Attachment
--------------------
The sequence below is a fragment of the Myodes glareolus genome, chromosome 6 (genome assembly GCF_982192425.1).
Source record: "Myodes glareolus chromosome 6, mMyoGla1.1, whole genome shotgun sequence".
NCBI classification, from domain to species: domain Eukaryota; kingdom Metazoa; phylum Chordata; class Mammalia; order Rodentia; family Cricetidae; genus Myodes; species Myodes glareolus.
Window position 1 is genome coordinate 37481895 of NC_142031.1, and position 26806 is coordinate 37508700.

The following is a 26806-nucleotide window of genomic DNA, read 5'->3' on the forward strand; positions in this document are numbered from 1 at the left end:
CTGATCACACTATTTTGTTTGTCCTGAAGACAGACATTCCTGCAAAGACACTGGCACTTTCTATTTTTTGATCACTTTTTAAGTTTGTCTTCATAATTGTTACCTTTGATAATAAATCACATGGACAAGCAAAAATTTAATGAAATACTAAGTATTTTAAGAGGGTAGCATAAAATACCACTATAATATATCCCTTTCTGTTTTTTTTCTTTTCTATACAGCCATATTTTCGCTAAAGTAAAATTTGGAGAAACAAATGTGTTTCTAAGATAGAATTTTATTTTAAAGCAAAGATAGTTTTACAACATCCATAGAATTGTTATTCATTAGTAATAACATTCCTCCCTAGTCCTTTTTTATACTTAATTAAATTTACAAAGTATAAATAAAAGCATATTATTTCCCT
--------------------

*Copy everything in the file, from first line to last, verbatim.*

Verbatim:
The sequence below is a fragment of the Myodes glareolus genome, chromosome 6 (genome assembly GCF_982192425.1).
Source record: "Myodes glareolus chromosome 6, mMyoGla1.1, whole genome shotgun sequence".
NCBI classification, from domain to species: domain Eukaryota; kingdom Metazoa; phylum Chordata; class Mammalia; order Rodentia; family Cricetidae; genus Myodes; species Myodes glareolus.
Window position 1 is genome coordinate 37481895 of NC_142031.1, and position 26806 is coordinate 37508700.

The following is a 26806-nucleotide window of genomic DNA, read 5'->3' on the forward strand; positions in this document are numbered from 1 at the left end:
CTGATCACACTATTTTGTTTGTCCTGAAGACAGACATTCCTGCAAAGACACTGGCACTTTCTATTTTTTGATCACTTTTTAAGTTTGTCTTCATAATTGTTACCTTTGATAATAAATCACATGGACAAGCAAAAATTTAATGAAATACTAAGTATTTTAAGAGGGTAGCATAAAATACCACTATAATATATCCCTTTCTGTTTTTTTTCTTTTCTATACAGCCATATTTTCGCTAAAGTAAAATTTGGAGAAACAAATGTGTTTCTAAGATAGAATTTTATTTTAAAGCAAAGATAGTTTTACAACATCCATAGAATTGTTATTCATTAGTAATAACATTCCTCCCTAGTCCTTTTTTATACTTAATTAAATTTACAAAGTATAAATAAAAGCATATTATTTCCCT